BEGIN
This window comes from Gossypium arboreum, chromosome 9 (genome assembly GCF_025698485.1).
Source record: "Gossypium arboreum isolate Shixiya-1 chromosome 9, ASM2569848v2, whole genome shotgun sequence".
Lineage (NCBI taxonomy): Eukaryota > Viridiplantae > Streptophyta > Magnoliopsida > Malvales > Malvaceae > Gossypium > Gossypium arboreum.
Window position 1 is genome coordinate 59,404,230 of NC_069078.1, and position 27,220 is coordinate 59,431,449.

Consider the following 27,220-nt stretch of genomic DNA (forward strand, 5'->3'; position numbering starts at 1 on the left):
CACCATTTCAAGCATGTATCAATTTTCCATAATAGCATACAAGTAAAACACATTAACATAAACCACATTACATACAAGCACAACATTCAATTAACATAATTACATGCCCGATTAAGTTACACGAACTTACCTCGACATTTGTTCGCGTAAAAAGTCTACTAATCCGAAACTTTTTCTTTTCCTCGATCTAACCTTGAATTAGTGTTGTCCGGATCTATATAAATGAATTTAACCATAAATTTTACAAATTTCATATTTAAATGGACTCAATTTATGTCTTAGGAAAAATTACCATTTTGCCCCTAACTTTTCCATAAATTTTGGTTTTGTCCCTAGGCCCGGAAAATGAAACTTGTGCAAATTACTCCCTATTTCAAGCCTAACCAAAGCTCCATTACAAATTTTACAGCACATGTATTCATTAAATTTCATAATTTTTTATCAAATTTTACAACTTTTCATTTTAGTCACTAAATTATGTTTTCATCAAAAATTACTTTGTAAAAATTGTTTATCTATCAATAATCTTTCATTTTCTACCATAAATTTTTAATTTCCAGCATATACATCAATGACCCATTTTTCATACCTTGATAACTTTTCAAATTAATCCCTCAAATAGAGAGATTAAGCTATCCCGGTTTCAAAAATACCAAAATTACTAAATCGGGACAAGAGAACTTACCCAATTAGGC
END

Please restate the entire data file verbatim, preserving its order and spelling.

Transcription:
This window comes from Gossypium arboreum, chromosome 9 (genome assembly GCF_025698485.1).
Source record: "Gossypium arboreum isolate Shixiya-1 chromosome 9, ASM2569848v2, whole genome shotgun sequence".
Lineage (NCBI taxonomy): Eukaryota > Viridiplantae > Streptophyta > Magnoliopsida > Malvales > Malvaceae > Gossypium > Gossypium arboreum.
Window position 1 is genome coordinate 59,404,230 of NC_069078.1, and position 27,220 is coordinate 59,431,449.

Consider the following 27,220-nt stretch of genomic DNA (forward strand, 5'->3'; position numbering starts at 1 on the left):
CACCATTTCAAGCATGTATCAATTTTCCATAATAGCATACAAGTAAAACACATTAACATAAACCACATTACATACAAGCACAACATTCAATTAACATAATTACATGCCCGATTAAGTTACACGAACTTACCTCGACATTTGTTCGCGTAAAAAGTCTACTAATCCGAAACTTTTTCTTTTCCTCGATCTAACCTTGAATTAGTGTTGTCCGGATCTATATAAATGAATTTAACCATAAATTTTACAAATTTCATATTTAAATGGACTCAATTTATGTCTTAGGAAAAATTACCATTTTGCCCCTAACTTTTCCATAAATTTTGGTTTTGTCCCTAGGCCCGGAAAATGAAACTTGTGCAAATTACTCCCTATTTCAAGCCTAACCAAAGCTCCATTACAAATTTTACAGCACATGTATTCATTAAATTTCATAATTTTTTATCAAATTTTACAACTTTTCATTTTAGTCACTAAATTATGTTTTCATCAAAAATTACTTTGTAAAAATTGTTTATCTATCAATAATCTTTCATTTTCTACCATAAATTTTTAATTTCCAGCATATACATCAATGACCCATTTTTCATACCTTGATAACTTTTCAAATTAATCCCTCAAATAGAGAGATTAAGCTATCCCGGTTTCAAAAATACCAAAATTACTAAATCGGGACAAGAGAACTTACCCAATTAGGC